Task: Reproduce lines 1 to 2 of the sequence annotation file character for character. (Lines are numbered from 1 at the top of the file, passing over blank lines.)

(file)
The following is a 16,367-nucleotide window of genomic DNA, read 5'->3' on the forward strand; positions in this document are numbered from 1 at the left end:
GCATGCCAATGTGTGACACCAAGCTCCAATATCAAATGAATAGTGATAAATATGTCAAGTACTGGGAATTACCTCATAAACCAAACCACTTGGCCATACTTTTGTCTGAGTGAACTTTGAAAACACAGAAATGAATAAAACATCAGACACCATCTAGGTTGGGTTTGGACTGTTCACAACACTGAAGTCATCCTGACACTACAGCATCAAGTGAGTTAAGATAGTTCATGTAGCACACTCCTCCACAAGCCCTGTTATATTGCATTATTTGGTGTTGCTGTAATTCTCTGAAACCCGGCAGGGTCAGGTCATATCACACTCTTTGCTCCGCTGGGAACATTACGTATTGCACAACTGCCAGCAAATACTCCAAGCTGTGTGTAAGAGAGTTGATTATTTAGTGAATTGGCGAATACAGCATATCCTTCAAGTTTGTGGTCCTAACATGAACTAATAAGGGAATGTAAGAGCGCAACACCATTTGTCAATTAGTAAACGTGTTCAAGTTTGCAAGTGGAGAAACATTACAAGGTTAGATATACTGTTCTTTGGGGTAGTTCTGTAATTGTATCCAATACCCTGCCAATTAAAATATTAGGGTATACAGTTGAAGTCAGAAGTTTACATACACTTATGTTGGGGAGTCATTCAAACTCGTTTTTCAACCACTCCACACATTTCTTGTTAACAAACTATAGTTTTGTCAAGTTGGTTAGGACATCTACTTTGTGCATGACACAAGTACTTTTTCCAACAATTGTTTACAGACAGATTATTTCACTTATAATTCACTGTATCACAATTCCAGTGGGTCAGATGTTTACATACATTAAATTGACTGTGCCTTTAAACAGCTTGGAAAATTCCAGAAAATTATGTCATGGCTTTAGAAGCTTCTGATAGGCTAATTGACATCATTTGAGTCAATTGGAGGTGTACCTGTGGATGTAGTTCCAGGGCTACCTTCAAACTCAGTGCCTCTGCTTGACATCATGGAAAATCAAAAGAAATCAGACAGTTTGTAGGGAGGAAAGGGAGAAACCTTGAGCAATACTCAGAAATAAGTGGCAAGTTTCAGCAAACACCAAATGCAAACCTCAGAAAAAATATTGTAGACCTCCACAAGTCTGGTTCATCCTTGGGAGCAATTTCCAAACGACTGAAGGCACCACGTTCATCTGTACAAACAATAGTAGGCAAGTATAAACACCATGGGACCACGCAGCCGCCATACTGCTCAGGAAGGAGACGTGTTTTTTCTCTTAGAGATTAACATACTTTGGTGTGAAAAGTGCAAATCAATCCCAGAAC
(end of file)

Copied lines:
The following is a 16,367-nucleotide window of genomic DNA, read 5'->3' on the forward strand; positions in this document are numbered from 1 at the left end:
GCATGCCAATGTGTGACACCAAGCTCCAATATCAAATGAATAGTGATAAATATGTCAAGTACTGGGAATTACCTCATAAACCAAACCACTTGGCCATACTTTTGTCTGAGTGAACTTTGAAAACACAGAAATGAATAAAACATCAGACACCATCTAGGTTGGGTTTGGACTGTTCACAACACTGAAGTCATCCTGACACTACAGCATCAAGTGAGTTAAGATAGTTCATGTAGCACACTCCTCCACAAGCCCTGTTATATTGCATTATTTGGTGTTGCTGTAATTCTCTGAAACCCGGCAGGGTCAGGTCATATCACACTCTTTGCTCCGCTGGGAACATTACGTATTGCACAACTGCCAGCAAATACTCCAAGCTGTGTGTAAGAGAGTTGATTATTTAGTGAATTGGCGAATACAGCATATCCTTCAAGTTTGTGGTCCTAACATGAACTAATAAGGGAATGTAAGAGCGCAACACCATTTGTCAATTAGTAAACGTGTTCAAGTTTGCAAGTGGAGAAACATTACAAGGTTAGATATACTGTTCTTTGGGGTAGTTCTGTAATTGTATCCAATACCCTGCCAATTAAAATATTAGGGTATACAGTTGAAGTCAGAAGTTTACATACACTTATGTTGGGGAGTCATTCAAACTCGTTTTTCAACCACTCCACACATTTCTTGTTAACAAACTATAGTTTTGTCAAGTTGGTTAGGACATCTACTTTGTGCATGACACAAGTACTTTTTCCAACAATTGTTTACAGACAGATTATTTCACTTATAATTCACTGTATCACAATTCCAGTGGGTCAGATGTTTACATACATTAAATTGACTGTGCCTTTAAACAGCTTGGAAAATTCCAGAAAATTATGTCATGGCTTTAGAAGCTTCTGATAGGCTAATTGACATCATTTGAGTCAATTGGAGGTGTACCTGTGGATGTAGTTCCAGGGCTACCTTCAAACTCAGTGCCTCTGCTTGACATCATGGAAAATCAAAAGAAATCAGACAGTTTGTAGGGAGGAAAGGGAGAAACCTTGAGCAATACTCAGAAATAAGTGGCAAGTTTCAGCAAACACCAAATGCAAACCTCAGAAAAAATATTGTAGACCTCCACAAGTCTGGTTCATCCTTGGGAGCAATTTCCAAACGACTGAAGGCACCACGTTCATCTGTACAAACAATAGTAGGCAAGTATAAACACCATGGGACCACGCAGCCGCCATACTGCTCAGGAAGGAGACGTGTTTTTTCTCTTAGAGATTAACATACTTTGGTGTGAAAAGTGCAAATCAATCCCAGAAC